BLAMING THE VICTIMS | FANIA BRANTSOVSKY SECTION | HISTORY | EVENTS | YIDDISH CULTURE | LITHUANIA | LITVAK AFFAIRS
The following is a paste-in of today’s Facebook post by Dovid Katz marking Fania Yocheles Brantsovsky’s 100th birthday in Vilnius, Lithuania. The original, along with its Comments section is on FB, accompanied by a modest selection of photographs of Fania, and of Fania with Dovid and others over the years.
Clockwise from upper left: Fania is at far left in family photo from 1932 or 1933 in front of her father’s shop on Vilna’s Zavalna St. (today Pylimo in Vilnius); Fania showing visitors the underground bunkers where she lived while fighting the Nazis in the Jewish partisan fort in the forest (now sinking into the ground, Fania’s last wish is that it be restored and preserved for posterity); Fania and fellow partisan veteran Chasia Langbord Shpanerflig sing the partisan hymn at a May 9th memorial; Fania bring honored at a banquet at the residence of the Irish ambassador to Lithuania, HE Dónal Denham in a pushback against state attempts to prosecute and defame her and other veterans of the Jewish partisans with ambassadors from Norway, Austria, France, the UK and other Western nations joining in; Fania in the Vilna Ghetto (1941-1943); with Dovid enjoying looking at some old Vilna Yiddish books together.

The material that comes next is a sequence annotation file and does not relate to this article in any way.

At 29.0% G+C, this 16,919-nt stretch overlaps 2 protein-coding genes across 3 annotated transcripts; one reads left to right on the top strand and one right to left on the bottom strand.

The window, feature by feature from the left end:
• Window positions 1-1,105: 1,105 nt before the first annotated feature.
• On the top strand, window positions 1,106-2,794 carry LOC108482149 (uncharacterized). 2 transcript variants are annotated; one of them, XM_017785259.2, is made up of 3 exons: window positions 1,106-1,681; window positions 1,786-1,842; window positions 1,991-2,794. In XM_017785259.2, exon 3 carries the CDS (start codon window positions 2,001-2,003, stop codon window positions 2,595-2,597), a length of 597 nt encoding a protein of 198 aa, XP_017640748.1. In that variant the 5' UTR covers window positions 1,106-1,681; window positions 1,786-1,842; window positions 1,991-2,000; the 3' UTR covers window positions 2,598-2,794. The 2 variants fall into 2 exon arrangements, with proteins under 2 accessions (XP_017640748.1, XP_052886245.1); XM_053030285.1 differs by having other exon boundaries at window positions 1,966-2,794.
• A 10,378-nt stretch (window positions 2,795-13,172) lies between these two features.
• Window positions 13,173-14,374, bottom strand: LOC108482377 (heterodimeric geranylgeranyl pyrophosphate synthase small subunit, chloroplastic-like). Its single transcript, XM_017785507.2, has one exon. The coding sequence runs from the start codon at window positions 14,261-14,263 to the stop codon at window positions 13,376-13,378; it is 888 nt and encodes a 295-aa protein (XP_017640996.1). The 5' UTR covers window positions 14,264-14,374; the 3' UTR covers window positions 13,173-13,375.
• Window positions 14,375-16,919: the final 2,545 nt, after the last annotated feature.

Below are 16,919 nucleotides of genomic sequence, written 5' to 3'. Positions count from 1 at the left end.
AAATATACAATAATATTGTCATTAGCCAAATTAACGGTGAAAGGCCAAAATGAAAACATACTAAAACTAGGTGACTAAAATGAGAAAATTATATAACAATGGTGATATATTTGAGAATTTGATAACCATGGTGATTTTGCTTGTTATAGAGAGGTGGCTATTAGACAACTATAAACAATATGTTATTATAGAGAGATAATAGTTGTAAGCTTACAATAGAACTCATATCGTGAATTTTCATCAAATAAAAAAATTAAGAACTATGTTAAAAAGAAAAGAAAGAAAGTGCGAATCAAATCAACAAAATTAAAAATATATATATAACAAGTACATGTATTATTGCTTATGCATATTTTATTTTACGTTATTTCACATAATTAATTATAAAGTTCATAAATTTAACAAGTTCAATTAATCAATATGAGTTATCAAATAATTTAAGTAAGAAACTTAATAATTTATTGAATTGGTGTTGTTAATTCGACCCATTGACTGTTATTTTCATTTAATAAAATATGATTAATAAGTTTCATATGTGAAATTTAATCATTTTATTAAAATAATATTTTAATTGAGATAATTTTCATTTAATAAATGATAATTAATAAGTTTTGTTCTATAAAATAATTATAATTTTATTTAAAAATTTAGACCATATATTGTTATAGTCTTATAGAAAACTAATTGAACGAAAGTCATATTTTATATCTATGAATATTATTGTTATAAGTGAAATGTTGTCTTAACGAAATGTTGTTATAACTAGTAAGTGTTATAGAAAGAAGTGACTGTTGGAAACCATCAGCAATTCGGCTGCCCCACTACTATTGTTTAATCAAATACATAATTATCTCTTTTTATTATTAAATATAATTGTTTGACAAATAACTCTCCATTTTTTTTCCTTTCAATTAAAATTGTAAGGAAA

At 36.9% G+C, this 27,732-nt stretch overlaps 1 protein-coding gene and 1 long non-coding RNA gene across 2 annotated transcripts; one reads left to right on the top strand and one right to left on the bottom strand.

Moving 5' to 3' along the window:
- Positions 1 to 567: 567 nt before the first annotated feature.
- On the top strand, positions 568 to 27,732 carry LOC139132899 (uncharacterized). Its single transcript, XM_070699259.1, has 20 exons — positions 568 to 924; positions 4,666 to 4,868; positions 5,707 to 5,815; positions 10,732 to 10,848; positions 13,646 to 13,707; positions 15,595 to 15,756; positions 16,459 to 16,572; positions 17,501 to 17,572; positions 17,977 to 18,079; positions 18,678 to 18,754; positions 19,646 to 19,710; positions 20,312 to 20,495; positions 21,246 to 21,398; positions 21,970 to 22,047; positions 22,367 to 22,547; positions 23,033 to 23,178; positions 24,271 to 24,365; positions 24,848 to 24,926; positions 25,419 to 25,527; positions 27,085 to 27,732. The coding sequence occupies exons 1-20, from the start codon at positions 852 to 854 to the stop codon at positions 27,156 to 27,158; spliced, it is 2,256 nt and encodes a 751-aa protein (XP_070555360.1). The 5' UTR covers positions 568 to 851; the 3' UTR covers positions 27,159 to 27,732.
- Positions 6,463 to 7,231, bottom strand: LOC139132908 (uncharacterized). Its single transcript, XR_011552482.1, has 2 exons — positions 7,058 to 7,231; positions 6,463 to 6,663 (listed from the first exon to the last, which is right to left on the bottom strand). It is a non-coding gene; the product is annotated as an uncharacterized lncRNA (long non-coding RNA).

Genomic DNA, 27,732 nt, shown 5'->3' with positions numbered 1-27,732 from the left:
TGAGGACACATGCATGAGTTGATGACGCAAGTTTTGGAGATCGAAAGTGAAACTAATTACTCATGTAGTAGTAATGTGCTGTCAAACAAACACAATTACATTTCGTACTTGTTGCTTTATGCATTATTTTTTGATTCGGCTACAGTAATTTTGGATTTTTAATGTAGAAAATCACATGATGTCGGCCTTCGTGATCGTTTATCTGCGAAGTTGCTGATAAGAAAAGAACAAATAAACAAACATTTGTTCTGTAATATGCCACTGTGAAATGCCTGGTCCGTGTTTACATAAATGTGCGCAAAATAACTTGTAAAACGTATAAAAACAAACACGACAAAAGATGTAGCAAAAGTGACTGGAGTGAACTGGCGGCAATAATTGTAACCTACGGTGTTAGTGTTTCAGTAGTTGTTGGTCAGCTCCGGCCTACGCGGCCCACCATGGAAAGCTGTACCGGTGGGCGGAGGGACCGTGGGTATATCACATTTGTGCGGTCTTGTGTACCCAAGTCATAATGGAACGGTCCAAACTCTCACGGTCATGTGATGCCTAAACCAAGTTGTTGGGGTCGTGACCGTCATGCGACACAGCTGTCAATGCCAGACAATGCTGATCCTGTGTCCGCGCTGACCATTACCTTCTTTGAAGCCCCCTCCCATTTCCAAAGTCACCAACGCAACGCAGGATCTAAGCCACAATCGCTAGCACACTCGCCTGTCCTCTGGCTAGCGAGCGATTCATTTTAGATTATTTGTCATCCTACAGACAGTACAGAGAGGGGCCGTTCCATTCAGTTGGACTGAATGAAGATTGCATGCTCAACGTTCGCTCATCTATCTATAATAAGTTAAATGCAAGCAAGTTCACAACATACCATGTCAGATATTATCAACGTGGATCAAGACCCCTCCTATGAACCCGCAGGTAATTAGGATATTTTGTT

HAPPY 100th BIRTHDAY TO DEAR FANIA YOCHELES BRANTSOVSKY (FANIA BRANCOVSKAJA)
Today, May 22nd 2022, is Fania’s 100th. It has been a privilege to know her and work closely with her for some thirty years. A graduate of Vilna’s remarkable secular Yiddish school built by the legendary Sofia Markovna Gurevitsh, she went on to suffer loss of her entire family in the Holocaust. Her own incarceration in the Vilna Ghetto lasted from the Ghetto’s first day to its last, when she escaped to join the Jewish partisans with whom she fought heroically in the forests of Lithuania against the Nazis, based in the wooden underground bunkers at the “Jewish fort” outside Vilnius, which Fania dreams to this day will be restored and preserved for future generations to remember the Holocaust and the Jewish resistance (it is at present literally sinking into the earth). To come together to make this happen would be Fania’s most cherished 100th birthday present. (Alas efforts to date have faded with various organizations’ timidity, but may that now rapidly change!).
For a summary of the story of the Last Jewish Fort, please see Defending History’s report.
Please try to imagine the mental cruelty Holocaust survivor Fania (who lost her entire family, herself survived by joining the anti-Nazi resistance, becoming a hero of the free world) has had to endure from a major state-sponsored commission in an EU member state. This has been covered in a major documentary film (alternate link). See also recent ultranationalists’ defamation of Fania.
Memoirs of time with Fania are included in the new book by former Irish ambassador to Lithuania Dónal Denham, and in an earlier memoir by Professor David Crystal